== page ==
JProf. Dr. Lena Kästner

Curriculum Vitae

professional experience

since January 2019
junior professor (W1) in Philosophy of Mind and Cognitive Systems at Department of Philosophy, Saarland University, Germany

May – June 2019
visiting scholar at Australian National University, Canberra, Australia 
host: Colin Klein

October 2017 – December 2018
assistant professor (wissenschaftliche Mitarbeiterin) in Philosophy at Department of Philosophy II, Ruhr-University Bochum, Germany

April 2014 – September 2017
assistant professor (wissenschaftliche Mitarbeiterin) in Philosophy at the Berlin School of Mind and Brain, Humboldt Universität zu Berlin, Germany

June 2013
visiting scholar at Washington University in St. Louis, MO, USA
host: Carl Craver

April – June 2013
visiting scholar at University of California San Diego, CA, USA
host: William Bechtel

June 2012
research scholar at DCAL, University College London, London, UK,
hosts: Velia Cardin & Bencie Woll

October 2010 – March 2014
research assistant at Department of Philosophy II, Ruhr-University Bochum, Germany
group leader: Albert Newen

September 2009 – December 2019
member of research project “Sights and Signs – Processing Visual Language and Non-Language”, Deafness Cognition and Language Research Centre (DCAL), London, UK
PIs: Bencie Woll & Mary Rudner (Linköping, Sweden)

August – December 2008
visiting scholar at Washington University in St. Louis;
Philosophy-Neuroscience-Psychology program, host: José Bermúdez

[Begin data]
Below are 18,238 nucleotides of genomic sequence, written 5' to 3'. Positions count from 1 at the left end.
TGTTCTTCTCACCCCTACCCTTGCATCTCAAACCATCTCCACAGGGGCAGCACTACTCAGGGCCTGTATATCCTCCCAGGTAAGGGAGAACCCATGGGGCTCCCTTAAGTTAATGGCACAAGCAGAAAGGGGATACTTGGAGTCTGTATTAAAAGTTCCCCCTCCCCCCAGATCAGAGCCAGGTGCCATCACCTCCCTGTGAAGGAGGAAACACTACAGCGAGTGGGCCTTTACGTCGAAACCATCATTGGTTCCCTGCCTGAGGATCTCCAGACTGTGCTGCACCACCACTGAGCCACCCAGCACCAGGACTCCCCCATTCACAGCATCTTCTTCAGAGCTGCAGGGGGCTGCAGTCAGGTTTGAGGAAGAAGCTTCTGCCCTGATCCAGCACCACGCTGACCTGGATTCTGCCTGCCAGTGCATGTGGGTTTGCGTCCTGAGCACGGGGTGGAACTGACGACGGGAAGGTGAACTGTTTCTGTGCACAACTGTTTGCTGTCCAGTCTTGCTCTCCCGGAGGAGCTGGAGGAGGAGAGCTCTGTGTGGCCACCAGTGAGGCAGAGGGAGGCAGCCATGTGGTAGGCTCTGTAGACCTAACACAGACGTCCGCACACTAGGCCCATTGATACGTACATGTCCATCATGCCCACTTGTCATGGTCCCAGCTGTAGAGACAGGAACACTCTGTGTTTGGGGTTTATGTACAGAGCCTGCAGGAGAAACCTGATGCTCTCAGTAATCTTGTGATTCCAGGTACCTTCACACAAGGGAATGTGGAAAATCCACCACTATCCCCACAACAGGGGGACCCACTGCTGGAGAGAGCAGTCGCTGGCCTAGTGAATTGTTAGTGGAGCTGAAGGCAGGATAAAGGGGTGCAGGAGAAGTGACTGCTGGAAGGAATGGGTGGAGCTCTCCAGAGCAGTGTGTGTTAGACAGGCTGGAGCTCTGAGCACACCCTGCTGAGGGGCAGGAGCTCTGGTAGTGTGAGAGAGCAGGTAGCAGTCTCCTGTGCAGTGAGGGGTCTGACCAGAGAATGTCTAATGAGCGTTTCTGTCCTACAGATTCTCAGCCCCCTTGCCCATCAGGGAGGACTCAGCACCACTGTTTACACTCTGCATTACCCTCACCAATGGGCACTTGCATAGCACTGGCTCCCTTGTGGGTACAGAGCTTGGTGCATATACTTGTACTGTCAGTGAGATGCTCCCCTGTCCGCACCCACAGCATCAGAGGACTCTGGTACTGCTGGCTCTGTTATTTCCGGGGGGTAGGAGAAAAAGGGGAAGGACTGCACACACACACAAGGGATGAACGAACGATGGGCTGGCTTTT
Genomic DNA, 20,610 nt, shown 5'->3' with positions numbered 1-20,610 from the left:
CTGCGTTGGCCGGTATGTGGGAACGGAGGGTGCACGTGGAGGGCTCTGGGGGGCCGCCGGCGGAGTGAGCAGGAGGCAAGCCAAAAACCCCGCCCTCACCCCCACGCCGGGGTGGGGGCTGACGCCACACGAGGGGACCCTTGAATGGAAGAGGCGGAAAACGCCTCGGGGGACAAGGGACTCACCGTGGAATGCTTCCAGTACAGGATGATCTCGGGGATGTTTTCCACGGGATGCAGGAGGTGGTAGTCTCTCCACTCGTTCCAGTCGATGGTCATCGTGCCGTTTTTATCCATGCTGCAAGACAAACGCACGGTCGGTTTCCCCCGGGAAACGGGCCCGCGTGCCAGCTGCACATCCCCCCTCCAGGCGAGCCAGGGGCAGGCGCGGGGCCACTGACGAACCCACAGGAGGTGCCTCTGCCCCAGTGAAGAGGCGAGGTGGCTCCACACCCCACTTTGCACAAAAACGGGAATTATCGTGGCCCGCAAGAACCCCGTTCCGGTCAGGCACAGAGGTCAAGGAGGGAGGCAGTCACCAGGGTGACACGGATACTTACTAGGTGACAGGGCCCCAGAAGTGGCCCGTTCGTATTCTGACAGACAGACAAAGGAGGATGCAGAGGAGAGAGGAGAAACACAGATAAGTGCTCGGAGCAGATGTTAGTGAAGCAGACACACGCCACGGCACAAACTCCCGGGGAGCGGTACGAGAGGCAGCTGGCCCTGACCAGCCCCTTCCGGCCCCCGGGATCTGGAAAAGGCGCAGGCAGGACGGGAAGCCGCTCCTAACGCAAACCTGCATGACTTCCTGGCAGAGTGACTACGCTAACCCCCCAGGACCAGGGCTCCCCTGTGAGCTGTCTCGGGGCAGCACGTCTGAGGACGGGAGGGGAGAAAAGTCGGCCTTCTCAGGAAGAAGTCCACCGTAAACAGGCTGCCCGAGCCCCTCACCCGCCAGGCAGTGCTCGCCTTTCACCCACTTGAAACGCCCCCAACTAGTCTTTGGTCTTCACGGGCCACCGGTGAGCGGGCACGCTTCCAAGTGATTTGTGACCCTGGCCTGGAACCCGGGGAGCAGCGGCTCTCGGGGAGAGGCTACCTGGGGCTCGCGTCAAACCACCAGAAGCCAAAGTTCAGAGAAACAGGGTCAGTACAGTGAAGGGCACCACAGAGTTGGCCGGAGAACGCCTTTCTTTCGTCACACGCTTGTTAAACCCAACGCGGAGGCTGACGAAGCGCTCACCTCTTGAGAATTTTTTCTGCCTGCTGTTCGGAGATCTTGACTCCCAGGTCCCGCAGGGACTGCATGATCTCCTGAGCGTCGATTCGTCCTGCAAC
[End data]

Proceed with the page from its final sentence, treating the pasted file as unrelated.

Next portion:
education

September 2014
PhD in Philosophy (grade: summa cum laude), Ruhr-University Bochum, Germany
dissertation title: Philosophy of Cognitive Neuroscience: Causal Explanations, Mechanisms & Empirical Manipulations
supervision: Albert Newen (Bochum), Carl Craver (St. Louis)

My dissertation is about scientific explanations. I focus on how cognitive neuroscientists explain phenomena such as memory and language processing. While I am generally sympathetic to the view that scientists search for the neural mechanisms underlying these phenomena, and that they do so by employing systematic interventions, I argue, that the mechanist-interventionist picture suffers from conceptual challenges. I suggest a way to meet these, but even so the picture remains incomplete. There is much more to experimental manipulations than interventions into some factor X with respect to another factor Y. Examining cases from experimental research practice I distinguish intervention-based from other experimental strategies. This work provides the starting point for a new era in philosophy of science taking experimental practice at face value.

November 2010
MSc. in Cognitive Neuroscience, University College London, UK
dissertation title: The What and Where of Sign Language
supervision: Eleni Orfanidou (DCAL, London), Bencie Woll (DCAL, London)

September 2009
BSc. in Cognitive Science, University of Osnabrück, Germany
dissertation title: What is Cognition?
supervision: Sven Walter (Osnabrück), Carl Craver (St. Louis)